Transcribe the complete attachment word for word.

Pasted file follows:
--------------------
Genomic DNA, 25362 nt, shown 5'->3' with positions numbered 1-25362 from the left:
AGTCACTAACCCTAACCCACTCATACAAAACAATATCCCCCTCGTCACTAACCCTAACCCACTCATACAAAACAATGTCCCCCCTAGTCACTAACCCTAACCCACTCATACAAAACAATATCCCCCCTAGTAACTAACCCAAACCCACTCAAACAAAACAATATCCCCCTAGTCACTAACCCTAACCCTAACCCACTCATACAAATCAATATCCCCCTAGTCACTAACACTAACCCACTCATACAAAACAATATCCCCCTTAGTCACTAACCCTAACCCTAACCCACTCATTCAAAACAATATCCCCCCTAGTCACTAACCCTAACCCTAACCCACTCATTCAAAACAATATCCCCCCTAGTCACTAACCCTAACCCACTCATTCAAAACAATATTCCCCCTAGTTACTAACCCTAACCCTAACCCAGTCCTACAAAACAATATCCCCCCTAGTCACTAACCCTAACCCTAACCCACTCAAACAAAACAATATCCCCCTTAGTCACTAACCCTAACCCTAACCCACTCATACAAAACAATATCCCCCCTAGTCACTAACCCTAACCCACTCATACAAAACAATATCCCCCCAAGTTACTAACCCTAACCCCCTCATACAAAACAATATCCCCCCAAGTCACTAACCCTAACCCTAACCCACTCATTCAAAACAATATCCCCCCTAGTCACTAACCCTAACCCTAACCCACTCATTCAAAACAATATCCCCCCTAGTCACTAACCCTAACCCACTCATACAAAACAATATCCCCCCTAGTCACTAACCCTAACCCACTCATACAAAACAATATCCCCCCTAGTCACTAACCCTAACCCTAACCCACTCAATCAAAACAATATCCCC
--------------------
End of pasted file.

Genomic DNA, 25362 nt, shown 5'->3' with positions numbered 1-25362 from the left:
AGTCACTAACCCTAACCCACTCATACAAAACAATATCCCCCTCGTCACTAACCCTAACCCACTCATACAAAACAATGTCCCCCCTAGTCACTAACCCTAACCCACTCATACAAAACAATATCCCCCCTAGTAACTAACCCAAACCCACTCAAACAAAACAATATCCCCCTAGTCACTAACCCTAACCCTAACCCACTCATACAAATCAATATCCCCCTAGTCACTAACACTAACCCACTCATACAAAACAATATCCCCCTTAGTCACTAACCCTAACCCTAACCCACTCATTCAAAACAATATCCCCCCTAGTCACTAACCCTAACCCTAACCCACTCATTCAAAACAATATCCCCCCTAGTCACTAACCCTAACCCACTCATTCAAAACAATATTCCCCCTAGTTACTAACCCTAACCCTAACCCAGTCCTACAAAACAATATCCCCCCTAGTCACTAACCCTAACCCTAACCCACTCAAACAAAACAATATCCCCCTTAGTCACTAACCCTAACCCTAACCCACTCATACAAAACAATATCCCCCCTAGTCACTAACCCTAACCCACTCATACAAAACAATATCCCCCCAAGTTACTAACCCTAACCCCCTCATACAAAACAATATCCCCCCAAGTCACTAACCCTAACCCTAACCCACTCATTCAAAACAATATCCCCCCTAGTCACTAACCCTAACCCTAACCCACTCATTCAAAACAATATCCCCCCTAGTCACTAACCCTAACCCACTCATACAAAACAATATCCCCCCTAGTCACTAACCCTAACCCACTCATACAAAACAATATCCCCCCTAGTCACTAACCCTAACCCTAACCCACTCAATCAAAACAATATCCCC